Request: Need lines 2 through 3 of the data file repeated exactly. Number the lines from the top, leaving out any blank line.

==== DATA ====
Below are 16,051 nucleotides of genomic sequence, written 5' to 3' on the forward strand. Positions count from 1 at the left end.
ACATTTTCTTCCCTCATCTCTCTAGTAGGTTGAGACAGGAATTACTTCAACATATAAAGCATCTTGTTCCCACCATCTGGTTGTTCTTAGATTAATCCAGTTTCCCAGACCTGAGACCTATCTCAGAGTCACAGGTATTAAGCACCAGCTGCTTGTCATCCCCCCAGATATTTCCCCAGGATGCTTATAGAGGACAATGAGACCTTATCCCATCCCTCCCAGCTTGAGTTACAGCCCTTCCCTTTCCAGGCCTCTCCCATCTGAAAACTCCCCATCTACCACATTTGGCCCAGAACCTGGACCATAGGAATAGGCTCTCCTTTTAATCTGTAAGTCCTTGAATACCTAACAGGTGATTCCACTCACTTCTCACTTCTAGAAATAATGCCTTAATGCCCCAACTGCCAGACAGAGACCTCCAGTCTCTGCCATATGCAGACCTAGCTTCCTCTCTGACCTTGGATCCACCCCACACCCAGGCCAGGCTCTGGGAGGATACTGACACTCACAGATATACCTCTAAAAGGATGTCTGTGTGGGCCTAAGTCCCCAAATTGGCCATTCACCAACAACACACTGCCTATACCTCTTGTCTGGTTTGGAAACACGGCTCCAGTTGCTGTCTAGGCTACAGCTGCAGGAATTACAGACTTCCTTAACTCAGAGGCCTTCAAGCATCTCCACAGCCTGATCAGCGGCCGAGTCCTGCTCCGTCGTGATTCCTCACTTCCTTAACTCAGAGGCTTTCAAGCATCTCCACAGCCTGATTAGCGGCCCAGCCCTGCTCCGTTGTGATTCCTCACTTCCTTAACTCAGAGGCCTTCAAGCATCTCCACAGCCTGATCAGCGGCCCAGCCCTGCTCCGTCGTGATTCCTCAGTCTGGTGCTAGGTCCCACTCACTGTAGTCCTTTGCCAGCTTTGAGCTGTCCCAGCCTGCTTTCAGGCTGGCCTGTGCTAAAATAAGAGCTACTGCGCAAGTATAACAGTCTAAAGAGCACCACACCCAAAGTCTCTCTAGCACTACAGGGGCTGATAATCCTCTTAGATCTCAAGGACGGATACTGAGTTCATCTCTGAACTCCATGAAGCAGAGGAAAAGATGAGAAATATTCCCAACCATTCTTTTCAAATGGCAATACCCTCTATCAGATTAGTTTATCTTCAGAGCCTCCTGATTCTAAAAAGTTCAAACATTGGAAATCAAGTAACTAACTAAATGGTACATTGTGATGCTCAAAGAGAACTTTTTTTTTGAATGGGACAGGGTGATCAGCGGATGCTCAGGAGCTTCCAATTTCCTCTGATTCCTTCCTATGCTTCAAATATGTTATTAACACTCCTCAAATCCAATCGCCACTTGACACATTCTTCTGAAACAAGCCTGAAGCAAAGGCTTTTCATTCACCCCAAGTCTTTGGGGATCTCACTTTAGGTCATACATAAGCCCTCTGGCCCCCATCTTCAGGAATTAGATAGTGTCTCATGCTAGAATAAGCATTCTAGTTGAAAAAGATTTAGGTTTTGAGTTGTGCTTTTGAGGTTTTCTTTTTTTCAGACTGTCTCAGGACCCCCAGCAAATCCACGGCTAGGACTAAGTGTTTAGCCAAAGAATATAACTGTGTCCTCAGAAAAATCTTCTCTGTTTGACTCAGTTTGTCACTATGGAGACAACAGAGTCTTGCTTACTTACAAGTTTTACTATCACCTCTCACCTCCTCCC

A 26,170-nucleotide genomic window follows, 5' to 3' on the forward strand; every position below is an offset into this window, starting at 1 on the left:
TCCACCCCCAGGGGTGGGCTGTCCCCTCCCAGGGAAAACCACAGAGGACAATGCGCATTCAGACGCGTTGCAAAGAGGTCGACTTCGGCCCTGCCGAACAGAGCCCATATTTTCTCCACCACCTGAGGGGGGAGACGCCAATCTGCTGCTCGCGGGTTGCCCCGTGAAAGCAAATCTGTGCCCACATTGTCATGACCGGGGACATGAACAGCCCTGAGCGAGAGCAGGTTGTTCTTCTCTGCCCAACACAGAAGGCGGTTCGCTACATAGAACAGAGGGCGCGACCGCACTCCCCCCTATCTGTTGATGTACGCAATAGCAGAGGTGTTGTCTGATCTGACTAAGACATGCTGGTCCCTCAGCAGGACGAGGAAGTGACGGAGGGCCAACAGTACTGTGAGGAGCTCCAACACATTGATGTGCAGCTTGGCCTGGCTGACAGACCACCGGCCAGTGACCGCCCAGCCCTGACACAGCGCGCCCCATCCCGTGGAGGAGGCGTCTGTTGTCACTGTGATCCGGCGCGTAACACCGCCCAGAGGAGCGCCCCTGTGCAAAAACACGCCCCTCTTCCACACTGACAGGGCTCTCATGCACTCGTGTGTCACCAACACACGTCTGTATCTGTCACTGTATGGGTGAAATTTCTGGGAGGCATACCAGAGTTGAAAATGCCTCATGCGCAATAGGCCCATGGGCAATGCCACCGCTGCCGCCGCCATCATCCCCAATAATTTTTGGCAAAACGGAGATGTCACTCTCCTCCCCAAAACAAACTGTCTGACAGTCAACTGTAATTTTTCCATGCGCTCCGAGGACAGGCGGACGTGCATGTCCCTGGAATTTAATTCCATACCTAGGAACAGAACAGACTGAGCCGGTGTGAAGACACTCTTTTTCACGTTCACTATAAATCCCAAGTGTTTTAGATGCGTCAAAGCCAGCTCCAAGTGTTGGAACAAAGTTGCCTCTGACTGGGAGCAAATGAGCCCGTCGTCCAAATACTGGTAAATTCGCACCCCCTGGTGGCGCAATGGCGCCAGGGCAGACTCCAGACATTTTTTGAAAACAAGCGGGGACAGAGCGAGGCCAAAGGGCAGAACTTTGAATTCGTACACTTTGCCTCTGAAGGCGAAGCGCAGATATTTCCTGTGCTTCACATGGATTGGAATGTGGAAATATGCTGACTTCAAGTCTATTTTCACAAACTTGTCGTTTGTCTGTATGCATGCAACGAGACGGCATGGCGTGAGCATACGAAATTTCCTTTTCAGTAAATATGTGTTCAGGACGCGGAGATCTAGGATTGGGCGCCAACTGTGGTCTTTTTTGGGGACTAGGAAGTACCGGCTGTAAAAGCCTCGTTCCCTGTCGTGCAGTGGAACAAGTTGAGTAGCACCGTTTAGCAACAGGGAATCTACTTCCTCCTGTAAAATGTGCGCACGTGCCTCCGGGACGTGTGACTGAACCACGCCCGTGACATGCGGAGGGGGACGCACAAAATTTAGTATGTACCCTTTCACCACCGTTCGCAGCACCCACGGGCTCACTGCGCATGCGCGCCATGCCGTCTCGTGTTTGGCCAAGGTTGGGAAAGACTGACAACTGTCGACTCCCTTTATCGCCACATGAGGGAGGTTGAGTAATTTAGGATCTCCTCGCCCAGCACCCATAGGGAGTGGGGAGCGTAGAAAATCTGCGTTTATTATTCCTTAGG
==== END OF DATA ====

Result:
ACATTTTCTTCCCTCATCTCTCTAGTAGGTTGAGACAGGAATTACTTCAACATATAAAGCATCTTGTTCCCACCATCTGGTTGTTCTTAGATTAATCCAGTTTCCCAGACCTGAGACCTATCTCAGAGTCACAGGTATTAAGCACCAGCTGCTTGTCATCCCCCCAGATATTTCCCCAGGATGCTTATAGAGGACAATGAGACCTTATCCCATCCCTCCCAGCTTGAGTTACAGCCCTTCCCTTTCCAGGCCTCTCCCATCTGAAAACTCCCCATCTACCACATTTGGCCCAGAACCTGGACCATAGGAATAGGCTCTCCTTTTAATCTGTAAGTCCTTGAATACCTAACAGGTGATTCCACTCACTTCTCACTTCTAGAAATAATGCCTTAATGCCCCAACTGCCAGACAGAGACCTCCAGTCTCTGCCATATGCAGACCTAGCTTCCTCTCTGACCTTGGATCCACCCCACACCCAGGCCAGGCTCTGGGAGGATACTGACACTCACAGATATACCTCTAAAAGGATGTCTGTGTGGGCCTAAGTCCCCAAATTGGCCATTCACCAACAACACACTGCCTATACCTCTTGTCTGGTTTGGAAACACGGCTCCAGTTGCTGTCTAGGCTACAGCTGCAGGAATTACAGACTTCCTTAACTCAGAGGCCTTCAAGCATCTCCACAGCCTGATCAGCGGCCGAGTCCTGCTCCGTCGTGATTCCTCACTTCCTTAACTCAGAGGCTTTCAAGCATCTCCACAGCCTGATTAGCGGCCCAGCCCTGCTCCGTTGTGATTCCTCACTTCCTTAACTCAGAGGCCTTCAAGCATCTCCACAGCCTGATCAGCGGCCCAGCCCTGCTCCGTCGTGATTCCTCAGTCTGGTGCTAGGTCCCACTCACTGTAGTCCTTTGCCAGCTTTGAGCTGTCCCAGCCTGCTTTCAGGCTGGCCTGTGCTAAAATAAGAGCTACTGCGCAAGTATAACAGTCTAAAGAGCACCACACCCAAAGTCTCTCTAGCACTACAGGGGCTGATAATCCTCTTAGATCTCAAGGACGGATACTGAGTTCATCTCTGAACTCCATGAAGCAGAGGAAAAGATGAGAAATATTCCCAACCATTCTTTTCAAATGGCAATACCCTCTATCAGATTAGTTTATCTTCAGAGCCTCCTGATTCTAAAAAGTTCAAACATTGGAAATCAAGTAACTAACTAAATGGTACATTGTGATGCTCAAAGAGAACTTTTTTTTTGAATGGGACAGGGTGATCAGCGGATGCTCAGGAGCTTCCAATTTCCTCTGATTCCTTCCTATGCTTCAAATATGTTATTAACACTCCTCAAATCCAATCGCCACTTGACACATTCTTCTGAAACAAGCCTGAAGCAAAGGCTTTTCATTCACCCCAAGTCTTTGGGGATCTCACTTTAGGTCATACATAAGCCCTCTGGCCCCCATCTTCAGGAATTAGATAGTGTCTCATGCTAGAATAAGCATTCTAGTTGAAAAAGATTTAGGTTTTGAGTTGTGCTTTTGAGGTTTTCTTTTTTTCAGACTGTCTCAGGACCCCCAGCAAATCCACGGCTAGGACTAAGTGTTTAGCCAAAGAATATAACTGTGTCCTCAGAAAAATCTTCTCTGTTTGACTCAGTTTGTCACTATGGAGACAACAGAGTCTTGCTTACTTACAAGTTTTACTATCACCTCTCACCTCCTCCC

A 26,170-nucleotide genomic window follows, 5' to 3' on the forward strand; every position below is an offset into this window, starting at 1 on the left: